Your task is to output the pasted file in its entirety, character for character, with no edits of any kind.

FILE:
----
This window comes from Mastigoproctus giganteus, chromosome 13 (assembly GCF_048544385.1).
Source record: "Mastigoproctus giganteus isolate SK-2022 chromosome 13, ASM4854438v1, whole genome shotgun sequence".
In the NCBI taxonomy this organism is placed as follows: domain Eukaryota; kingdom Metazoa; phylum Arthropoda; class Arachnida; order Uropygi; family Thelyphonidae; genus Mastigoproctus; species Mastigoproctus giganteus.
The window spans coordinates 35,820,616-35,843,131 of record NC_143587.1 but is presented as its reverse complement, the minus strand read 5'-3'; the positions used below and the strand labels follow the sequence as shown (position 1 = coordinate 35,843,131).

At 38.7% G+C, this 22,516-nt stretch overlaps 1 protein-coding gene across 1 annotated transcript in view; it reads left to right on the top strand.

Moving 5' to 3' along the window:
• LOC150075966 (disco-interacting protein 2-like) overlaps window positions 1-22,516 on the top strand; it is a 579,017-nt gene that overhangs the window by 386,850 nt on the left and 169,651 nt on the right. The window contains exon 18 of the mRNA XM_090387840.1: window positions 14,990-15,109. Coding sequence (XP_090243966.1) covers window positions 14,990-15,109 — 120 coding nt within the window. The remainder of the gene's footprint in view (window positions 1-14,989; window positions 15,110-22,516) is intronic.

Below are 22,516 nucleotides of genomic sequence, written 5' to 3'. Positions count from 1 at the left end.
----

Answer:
This window comes from Mastigoproctus giganteus, chromosome 13 (assembly GCF_048544385.1).
Source record: "Mastigoproctus giganteus isolate SK-2022 chromosome 13, ASM4854438v1, whole genome shotgun sequence".
In the NCBI taxonomy this organism is placed as follows: domain Eukaryota; kingdom Metazoa; phylum Arthropoda; class Arachnida; order Uropygi; family Thelyphonidae; genus Mastigoproctus; species Mastigoproctus giganteus.
The window spans coordinates 35,820,616-35,843,131 of record NC_143587.1 but is presented as its reverse complement, the minus strand read 5'-3'; the positions used below and the strand labels follow the sequence as shown (position 1 = coordinate 35,843,131).

At 38.7% G+C, this 22,516-nt stretch overlaps 1 protein-coding gene across 1 annotated transcript in view; it reads left to right on the top strand.

Moving 5' to 3' along the window:
• LOC150075966 (disco-interacting protein 2-like) overlaps window positions 1-22,516 on the top strand; it is a 579,017-nt gene that overhangs the window by 386,850 nt on the left and 169,651 nt on the right. The window contains exon 18 of the mRNA XM_090387840.1: window positions 14,990-15,109. Coding sequence (XP_090243966.1) covers window positions 14,990-15,109 — 120 coding nt within the window. The remainder of the gene's footprint in view (window positions 1-14,989; window positions 15,110-22,516) is intronic.

Below are 22,516 nucleotides of genomic sequence, written 5' to 3'. Positions count from 1 at the left end.